Putz from Utah agreed with me that Abe Lincoln was one smart cookie and thought the question was clever, not tricky.

Then Snowbrush out in Oregon chimed in with that old conundrum, “If a tree falls in the forest, and no one hears it, did it make a sound?” Let me just say here that it certainly would have had the capacity for sound, sending out sound waves and all, but if no ear or device capable of receiving the sound waves was anywhere in the vicinity, then no, it didn’t make a sound in the traditional sense, although it could have made a sound in the non-traditional sense. Do I make myself clear?

Katherine from Bay of Plenty in New Zealand (a country in the Southern Hemisphere) presented the possibility that Abraham Lincoln might have invented the wink-smiley emoticon. What that has to do with anything, I’m not sure. Also, the link begins by saying, “While most people believe that Scott Fahlman was the first person to suggest the use of the :-) symbol for representing a smiley face,...” but I challenge that statement. Most people do not believe that Scott Fahlman was the first person to suggest the use of the :-) symbol for representing a smiley face. Most people have never heard of Scott Fahlman.

Then Anonymous, whose origin and whereabouts remain uncertain, posed another rhetorical question: “If snow falls, brushing against the trees in the woods, but no one sees or hears it, does it exist?”

That one’s easy. It most certainly does.

It just doesn’t make a sound.

Next, Elizabeth in the U.K. told us that living in a garage doesn’t make you a car.

I hastened to add that it is also important to remember that a kitten born in an oven is not a chocolate-chip cookie. Elizabeth replied that that was precisely the point she was making.

I asked Snowbrush if he was high on some substance when he made his usual wisecrack (his word) and said that I myself am high all the time without the aid of some substance. He replied, “Wow! You must save a ton of money. Then again, if you tithe, probably not.”

Leaving aside for the moment the question of my financial status and contributory habits, nobody tackled another of Snowbrush’s questions: “What--if anything--might a person’s answer to Lincoln’s question tell us about that person?”

Let me try to formulate an answer to that one.

Persons who answer “Five” find it difficult to focus on the task at hand, are easily led astray, tend to put their hope in unworkable solutions to the dilemmas facing society, and may have used marijuana. They are almost always Democrats.

Persons who answer “Four” harbor no illusions about the total depravity of humankind, are solid as a rock in their personal relationships, refuse to deviate from majority opinion even after it has become a relic from another age, have never let their automobiles drift cross the double yellow line on a highway, and may have sold marijuana. They are invariably Republicans to the fourth generation.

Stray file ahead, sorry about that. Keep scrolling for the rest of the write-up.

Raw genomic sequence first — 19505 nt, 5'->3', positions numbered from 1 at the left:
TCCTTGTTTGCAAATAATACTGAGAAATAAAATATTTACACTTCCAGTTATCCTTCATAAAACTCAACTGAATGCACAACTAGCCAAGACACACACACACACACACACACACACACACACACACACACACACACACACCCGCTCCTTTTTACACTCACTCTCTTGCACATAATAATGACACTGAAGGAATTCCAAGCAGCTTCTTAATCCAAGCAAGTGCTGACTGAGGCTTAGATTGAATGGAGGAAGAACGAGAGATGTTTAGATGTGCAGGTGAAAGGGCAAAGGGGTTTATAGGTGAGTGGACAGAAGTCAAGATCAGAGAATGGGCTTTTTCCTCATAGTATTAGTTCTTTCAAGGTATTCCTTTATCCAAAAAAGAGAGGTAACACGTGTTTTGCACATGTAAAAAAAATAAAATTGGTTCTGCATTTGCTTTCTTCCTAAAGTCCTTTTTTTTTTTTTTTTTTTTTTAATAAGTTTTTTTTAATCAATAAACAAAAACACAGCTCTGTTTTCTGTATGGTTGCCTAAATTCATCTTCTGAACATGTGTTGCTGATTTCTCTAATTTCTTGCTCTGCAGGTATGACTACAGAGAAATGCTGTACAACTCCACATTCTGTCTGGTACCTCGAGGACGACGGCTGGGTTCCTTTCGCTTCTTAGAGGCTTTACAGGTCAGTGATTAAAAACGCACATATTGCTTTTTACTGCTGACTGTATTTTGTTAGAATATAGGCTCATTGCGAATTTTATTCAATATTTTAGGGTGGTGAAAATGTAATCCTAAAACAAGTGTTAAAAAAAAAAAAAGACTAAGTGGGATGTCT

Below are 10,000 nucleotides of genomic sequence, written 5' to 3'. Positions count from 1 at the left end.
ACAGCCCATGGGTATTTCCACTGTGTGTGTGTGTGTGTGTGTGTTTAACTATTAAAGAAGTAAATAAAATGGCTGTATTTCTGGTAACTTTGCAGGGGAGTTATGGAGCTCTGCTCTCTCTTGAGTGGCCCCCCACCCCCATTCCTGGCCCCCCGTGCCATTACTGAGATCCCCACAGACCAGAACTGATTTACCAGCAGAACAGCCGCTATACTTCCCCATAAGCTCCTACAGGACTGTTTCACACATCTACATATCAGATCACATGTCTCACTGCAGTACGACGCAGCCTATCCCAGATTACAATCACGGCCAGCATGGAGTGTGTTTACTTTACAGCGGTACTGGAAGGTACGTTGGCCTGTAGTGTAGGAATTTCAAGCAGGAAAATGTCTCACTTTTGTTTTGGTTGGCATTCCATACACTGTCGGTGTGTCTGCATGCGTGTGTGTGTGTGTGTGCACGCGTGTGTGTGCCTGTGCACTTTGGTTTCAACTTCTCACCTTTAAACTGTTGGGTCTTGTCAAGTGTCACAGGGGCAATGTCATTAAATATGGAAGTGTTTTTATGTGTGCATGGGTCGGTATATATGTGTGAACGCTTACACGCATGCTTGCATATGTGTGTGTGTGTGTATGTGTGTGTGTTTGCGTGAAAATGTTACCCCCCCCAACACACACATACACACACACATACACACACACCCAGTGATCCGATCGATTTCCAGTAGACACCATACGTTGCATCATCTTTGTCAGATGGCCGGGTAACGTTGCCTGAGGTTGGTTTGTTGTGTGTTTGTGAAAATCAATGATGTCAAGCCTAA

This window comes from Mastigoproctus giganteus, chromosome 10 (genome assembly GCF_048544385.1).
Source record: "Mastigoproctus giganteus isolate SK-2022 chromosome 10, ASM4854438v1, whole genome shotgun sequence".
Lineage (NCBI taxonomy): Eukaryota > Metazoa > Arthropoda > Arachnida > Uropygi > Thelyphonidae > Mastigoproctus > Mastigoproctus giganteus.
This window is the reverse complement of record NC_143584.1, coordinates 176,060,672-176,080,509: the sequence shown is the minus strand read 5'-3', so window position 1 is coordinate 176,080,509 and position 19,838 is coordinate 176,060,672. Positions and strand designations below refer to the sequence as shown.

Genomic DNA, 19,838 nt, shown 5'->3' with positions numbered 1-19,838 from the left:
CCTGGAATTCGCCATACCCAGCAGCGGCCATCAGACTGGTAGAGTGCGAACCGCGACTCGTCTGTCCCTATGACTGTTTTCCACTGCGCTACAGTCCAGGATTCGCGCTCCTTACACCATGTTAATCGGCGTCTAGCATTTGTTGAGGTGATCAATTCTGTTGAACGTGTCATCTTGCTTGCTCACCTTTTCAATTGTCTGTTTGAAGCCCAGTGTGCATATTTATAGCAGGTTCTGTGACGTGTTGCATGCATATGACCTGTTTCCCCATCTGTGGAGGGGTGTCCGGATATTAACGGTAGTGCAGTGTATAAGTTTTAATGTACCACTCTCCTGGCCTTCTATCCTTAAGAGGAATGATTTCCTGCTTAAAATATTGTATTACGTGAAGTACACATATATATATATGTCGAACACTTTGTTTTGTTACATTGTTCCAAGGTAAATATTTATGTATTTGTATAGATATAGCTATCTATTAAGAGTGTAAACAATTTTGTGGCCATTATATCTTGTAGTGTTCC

Persons who answer “Seven,” “Nine,” or “I don’t know” attend Star Trek conventions, believe that aliens from another part of the galaxy have been kept alive in Area 51 for at least a half-century, would rather watch a reality show on television about bored housewives in Oklahoma City than attend a concert of live zither and dulcimer music, sit out general elections in a pout because there is not a dime’s worth of difference in the candidates, and may have grown marijuana. In primaries and caucuses, they vote for Ron Paul.

Persons who answer “Twenty-three” obviously did not understand the question.

How am I doing?

Jump in at any time.

I beg you.

Sunday, February 12, 2012

That Abe Lincoln was one smart cookie

Today is Abraham Lincoln’s birthday.

If he were still alive, he would be 203.

Happy birthday, Abe!

He said something once that I’m thinking of right now.

Not “Fourscore and seven years ago.” Not “With malice toward none, with charity for all.” Not “government of the people, by the people, and for the people.”

I’m not thinking of any of those.

No, I’m thinking of something much more profound. During one of his speeches on the campaign trail he asked, “If you call a tail a leg, how many legs does a dog have?”

Someone in the crowd called out, “Five.”

“Wrong,” said Lincoln. “It would have four legs. Calling a tail a leg doesn’t make it a leg.”

It would be good if certain politicians of our own day, both on the right and on the left, would keep that in mind.

Wednesday, February 8, 2012